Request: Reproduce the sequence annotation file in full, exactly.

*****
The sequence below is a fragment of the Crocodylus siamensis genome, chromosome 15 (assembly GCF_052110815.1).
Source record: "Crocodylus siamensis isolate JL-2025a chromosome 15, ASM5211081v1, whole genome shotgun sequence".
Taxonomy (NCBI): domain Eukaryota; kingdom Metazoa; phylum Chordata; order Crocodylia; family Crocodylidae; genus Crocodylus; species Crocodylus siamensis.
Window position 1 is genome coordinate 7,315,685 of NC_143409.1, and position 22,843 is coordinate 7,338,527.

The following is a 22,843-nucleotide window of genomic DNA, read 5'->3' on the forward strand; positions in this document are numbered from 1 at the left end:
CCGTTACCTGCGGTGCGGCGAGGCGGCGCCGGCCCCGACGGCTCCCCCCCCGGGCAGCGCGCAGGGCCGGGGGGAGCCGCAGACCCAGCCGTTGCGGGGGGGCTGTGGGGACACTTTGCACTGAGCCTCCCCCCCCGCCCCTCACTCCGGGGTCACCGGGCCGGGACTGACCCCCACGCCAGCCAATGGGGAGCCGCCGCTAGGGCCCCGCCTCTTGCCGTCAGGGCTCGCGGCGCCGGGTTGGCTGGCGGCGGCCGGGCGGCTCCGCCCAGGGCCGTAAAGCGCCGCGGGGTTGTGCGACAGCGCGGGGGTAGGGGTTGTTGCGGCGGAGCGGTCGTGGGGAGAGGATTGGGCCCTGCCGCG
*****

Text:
The sequence below is a fragment of the Crocodylus siamensis genome, chromosome 15 (assembly GCF_052110815.1).
Source record: "Crocodylus siamensis isolate JL-2025a chromosome 15, ASM5211081v1, whole genome shotgun sequence".
Taxonomy (NCBI): domain Eukaryota; kingdom Metazoa; phylum Chordata; order Crocodylia; family Crocodylidae; genus Crocodylus; species Crocodylus siamensis.
Window position 1 is genome coordinate 7,315,685 of NC_143409.1, and position 22,843 is coordinate 7,338,527.

The following is a 22,843-nucleotide window of genomic DNA, read 5'->3' on the forward strand; positions in this document are numbered from 1 at the left end:
CCGTTACCTGCGGTGCGGCGAGGCGGCGCCGGCCCCGACGGCTCCCCCCCCGGGCAGCGCGCAGGGCCGGGGGGAGCCGCAGACCCAGCCGTTGCGGGGGGGCTGTGGGGACACTTTGCACTGAGCCTCCCCCCCCGCCCCTCACTCCGGGGTCACCGGGCCGGGACTGACCCCCACGCCAGCCAATGGGGAGCCGCCGCTAGGGCCCCGCCTCTTGCCGTCAGGGCTCGCGGCGCCGGGTTGGCTGGCGGCGGCCGGGCGGCTCCGCCCAGGGCCGTAAAGCGCCGCGGGGTTGTGCGACAGCGCGGGGGTAGGGGTTGTTGCGGCGGAGCGGTCGTGGGGAGAGGATTGGGCCCTGCCGCG